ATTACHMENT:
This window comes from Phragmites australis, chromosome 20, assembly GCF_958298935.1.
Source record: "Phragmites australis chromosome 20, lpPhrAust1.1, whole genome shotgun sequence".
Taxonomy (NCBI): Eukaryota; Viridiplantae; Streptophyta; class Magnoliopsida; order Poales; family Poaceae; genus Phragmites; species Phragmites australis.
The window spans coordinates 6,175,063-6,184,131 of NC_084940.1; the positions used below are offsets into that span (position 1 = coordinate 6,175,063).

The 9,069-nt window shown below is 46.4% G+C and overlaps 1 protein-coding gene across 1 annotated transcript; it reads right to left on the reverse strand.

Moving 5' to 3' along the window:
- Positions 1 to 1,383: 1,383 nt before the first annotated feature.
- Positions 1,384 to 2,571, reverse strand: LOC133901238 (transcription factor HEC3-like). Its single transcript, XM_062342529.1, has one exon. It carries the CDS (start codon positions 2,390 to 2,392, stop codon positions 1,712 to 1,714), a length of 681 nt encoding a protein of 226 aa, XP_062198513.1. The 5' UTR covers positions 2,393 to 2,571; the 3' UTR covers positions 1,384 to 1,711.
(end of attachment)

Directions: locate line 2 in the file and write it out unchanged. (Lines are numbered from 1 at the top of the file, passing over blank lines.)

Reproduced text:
Source record: "Phragmites australis chromosome 20, lpPhrAust1.1, whole genome shotgun sequence".